Rhee pitches Connecticut’s school reforms to NEA and AFT

Michelle Rhee, teachers’ union adversary and one of the most controversial names in the education reform movement, is pitching the Connecticut reforms signed into law last month as a peace offering to the presidents of the nation’s largest unions.

“We are pleased that both of your organizations have described the reforms recently passed in Connecticut as a victory,” her Wednesday letter to the presidents of the National Education Association and the American Federation of Teachers reads. “They can be part of a national model… Many states across the country are considering or have considered similar reforms… but advocates in those states have often had trouble securing support for these reforms from your local unions, and we hope you will speak up in support of these important reforms.”

True, the unions endorsed the final education bill signed into law. But the process wasn’t always that smooth.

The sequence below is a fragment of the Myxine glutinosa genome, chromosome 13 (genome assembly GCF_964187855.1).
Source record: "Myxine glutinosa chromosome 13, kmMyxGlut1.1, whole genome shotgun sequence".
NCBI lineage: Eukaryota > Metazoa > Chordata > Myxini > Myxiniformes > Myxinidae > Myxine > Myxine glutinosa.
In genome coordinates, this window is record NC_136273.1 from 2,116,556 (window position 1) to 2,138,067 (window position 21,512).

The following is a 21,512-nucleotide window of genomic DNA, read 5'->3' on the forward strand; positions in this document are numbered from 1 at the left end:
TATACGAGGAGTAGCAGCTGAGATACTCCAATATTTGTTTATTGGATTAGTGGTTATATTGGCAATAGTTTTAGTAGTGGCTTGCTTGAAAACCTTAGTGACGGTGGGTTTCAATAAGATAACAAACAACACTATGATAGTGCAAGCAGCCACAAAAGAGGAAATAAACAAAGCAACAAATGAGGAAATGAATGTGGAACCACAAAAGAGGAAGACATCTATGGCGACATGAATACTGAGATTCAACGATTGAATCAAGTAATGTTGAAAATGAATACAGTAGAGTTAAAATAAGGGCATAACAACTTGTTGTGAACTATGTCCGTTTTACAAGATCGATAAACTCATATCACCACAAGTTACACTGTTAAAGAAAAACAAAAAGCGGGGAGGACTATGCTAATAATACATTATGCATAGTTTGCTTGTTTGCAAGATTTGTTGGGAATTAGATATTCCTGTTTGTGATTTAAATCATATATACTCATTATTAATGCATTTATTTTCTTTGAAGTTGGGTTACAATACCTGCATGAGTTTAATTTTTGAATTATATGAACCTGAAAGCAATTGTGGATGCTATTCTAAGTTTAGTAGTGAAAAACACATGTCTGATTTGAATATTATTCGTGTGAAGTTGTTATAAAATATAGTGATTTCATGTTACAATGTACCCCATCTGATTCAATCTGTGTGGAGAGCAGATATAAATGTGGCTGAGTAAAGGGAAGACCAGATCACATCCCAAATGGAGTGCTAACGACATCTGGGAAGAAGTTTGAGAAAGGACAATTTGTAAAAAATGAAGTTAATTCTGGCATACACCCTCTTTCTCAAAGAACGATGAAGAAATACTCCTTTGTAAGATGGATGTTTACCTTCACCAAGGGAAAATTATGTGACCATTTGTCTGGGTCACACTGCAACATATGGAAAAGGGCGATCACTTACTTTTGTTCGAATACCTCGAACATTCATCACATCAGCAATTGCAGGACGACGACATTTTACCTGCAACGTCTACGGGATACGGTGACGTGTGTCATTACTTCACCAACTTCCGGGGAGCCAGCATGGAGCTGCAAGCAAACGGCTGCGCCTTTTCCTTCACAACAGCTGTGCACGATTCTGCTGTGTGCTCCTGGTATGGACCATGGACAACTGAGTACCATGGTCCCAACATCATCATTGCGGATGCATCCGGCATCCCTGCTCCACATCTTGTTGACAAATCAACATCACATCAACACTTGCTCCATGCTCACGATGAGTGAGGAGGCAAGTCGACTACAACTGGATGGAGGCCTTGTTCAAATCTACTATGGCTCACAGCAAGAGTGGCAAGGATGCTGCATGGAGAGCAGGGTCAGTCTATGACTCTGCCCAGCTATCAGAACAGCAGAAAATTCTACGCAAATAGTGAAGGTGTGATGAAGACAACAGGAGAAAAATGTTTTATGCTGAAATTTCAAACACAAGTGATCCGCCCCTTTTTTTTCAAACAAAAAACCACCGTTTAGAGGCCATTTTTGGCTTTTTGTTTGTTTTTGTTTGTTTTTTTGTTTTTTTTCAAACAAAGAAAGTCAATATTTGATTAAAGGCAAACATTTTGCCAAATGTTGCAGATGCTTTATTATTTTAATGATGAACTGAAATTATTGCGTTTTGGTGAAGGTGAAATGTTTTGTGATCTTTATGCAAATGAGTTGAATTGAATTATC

Local affiliates of the NEA and AFT led two days of rallying at the state Capitol against key components of a bill proposed by Gov. Dannel P. Malloy. The state’s largest union spent hundreds of thousands of dollars airing television and radio attack advertisements.

Rhee points to three reforms signed into law that unions supported shortly after the bill was signed into law, including creating a network of schools the state intervenes in, building teacher evaluations linked to student growth and increasing charter school funding.

The implementation of one of these reforms is already causing consternation with officials at the CEA.

The Huffington Post has a good rundown of the rocky relationship between Rhee and the national unions and their reaction to her letter.

“NEA members know great public schools for every student are built on collaboration through trust and engagement, not by sending messages through the media,” NEA President Dennis Van Roekel told the Huffington Post.

Rhee may be pitching Connecticut as a national model, but she has also said her lobbying for additional education reforms in Connecticut is far from done.